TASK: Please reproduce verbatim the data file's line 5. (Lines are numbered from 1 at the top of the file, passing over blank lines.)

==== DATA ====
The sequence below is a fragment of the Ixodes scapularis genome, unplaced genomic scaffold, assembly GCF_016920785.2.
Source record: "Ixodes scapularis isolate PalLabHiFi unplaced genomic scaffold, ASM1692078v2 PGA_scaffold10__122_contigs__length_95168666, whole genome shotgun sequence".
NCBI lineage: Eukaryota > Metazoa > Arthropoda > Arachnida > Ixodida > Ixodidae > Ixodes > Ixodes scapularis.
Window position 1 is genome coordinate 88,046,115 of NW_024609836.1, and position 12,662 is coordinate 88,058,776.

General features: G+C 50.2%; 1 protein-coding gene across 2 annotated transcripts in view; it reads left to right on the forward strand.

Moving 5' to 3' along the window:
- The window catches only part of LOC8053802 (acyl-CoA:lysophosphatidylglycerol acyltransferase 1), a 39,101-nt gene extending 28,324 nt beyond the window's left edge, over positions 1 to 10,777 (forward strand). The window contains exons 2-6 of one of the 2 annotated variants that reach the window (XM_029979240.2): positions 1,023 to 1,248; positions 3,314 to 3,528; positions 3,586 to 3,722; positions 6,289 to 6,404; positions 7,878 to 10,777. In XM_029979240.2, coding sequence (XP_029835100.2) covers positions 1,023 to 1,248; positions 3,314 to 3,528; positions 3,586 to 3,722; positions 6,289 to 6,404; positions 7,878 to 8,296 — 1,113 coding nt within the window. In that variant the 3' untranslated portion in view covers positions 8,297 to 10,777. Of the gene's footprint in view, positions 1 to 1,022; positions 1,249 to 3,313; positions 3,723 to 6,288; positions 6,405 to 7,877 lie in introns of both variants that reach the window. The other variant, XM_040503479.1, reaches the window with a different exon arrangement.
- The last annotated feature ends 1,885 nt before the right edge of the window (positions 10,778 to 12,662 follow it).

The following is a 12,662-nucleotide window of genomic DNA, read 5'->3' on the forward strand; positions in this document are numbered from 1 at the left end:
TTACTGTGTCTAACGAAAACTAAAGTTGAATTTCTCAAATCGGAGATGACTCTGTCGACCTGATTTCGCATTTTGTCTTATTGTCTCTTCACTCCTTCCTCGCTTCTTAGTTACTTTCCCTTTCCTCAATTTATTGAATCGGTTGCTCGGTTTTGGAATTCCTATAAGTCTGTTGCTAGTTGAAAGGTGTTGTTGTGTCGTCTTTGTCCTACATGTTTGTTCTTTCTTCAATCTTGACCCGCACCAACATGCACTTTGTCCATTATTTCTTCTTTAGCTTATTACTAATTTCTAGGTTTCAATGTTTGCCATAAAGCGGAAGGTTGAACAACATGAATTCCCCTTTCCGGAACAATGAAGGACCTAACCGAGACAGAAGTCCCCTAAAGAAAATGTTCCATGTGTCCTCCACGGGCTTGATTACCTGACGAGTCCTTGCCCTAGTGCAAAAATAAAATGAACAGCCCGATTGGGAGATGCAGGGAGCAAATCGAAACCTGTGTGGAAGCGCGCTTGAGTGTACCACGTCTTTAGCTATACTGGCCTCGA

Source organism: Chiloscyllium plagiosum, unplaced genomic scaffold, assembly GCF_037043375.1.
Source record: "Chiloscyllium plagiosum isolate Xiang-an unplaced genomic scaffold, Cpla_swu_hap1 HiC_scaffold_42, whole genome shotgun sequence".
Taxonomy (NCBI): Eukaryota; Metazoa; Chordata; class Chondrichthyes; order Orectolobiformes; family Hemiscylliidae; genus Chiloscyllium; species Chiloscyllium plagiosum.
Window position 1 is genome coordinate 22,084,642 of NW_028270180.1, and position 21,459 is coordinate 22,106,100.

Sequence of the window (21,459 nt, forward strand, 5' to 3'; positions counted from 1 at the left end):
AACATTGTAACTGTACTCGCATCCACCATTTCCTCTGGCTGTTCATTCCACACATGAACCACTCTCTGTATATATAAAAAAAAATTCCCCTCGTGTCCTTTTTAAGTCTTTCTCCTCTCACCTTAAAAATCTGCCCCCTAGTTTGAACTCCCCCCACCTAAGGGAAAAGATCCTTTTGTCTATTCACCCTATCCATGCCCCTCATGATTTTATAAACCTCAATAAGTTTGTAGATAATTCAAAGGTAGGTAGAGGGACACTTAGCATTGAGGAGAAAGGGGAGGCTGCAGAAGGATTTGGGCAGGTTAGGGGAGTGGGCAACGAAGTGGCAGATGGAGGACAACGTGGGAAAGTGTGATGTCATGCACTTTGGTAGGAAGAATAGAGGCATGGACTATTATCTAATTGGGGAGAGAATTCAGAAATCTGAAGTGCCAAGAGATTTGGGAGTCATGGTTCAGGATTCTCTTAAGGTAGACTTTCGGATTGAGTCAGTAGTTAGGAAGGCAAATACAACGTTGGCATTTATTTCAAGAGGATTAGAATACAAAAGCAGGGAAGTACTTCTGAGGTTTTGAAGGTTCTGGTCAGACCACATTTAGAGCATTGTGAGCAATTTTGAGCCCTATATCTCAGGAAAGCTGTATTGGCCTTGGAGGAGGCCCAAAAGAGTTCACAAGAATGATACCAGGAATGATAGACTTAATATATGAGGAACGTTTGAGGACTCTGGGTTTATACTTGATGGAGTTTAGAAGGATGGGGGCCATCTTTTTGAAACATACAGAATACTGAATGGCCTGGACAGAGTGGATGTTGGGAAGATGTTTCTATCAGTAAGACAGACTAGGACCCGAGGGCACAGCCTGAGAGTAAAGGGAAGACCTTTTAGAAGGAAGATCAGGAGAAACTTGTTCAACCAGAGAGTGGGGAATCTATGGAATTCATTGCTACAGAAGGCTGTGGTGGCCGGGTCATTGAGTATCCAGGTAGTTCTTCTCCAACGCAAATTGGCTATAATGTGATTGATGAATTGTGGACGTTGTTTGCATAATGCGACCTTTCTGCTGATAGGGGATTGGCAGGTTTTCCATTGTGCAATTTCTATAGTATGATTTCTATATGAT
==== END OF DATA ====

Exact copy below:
General features: G+C 50.2%; 1 protein-coding gene across 2 annotated transcripts in view; it reads left to right on the forward strand.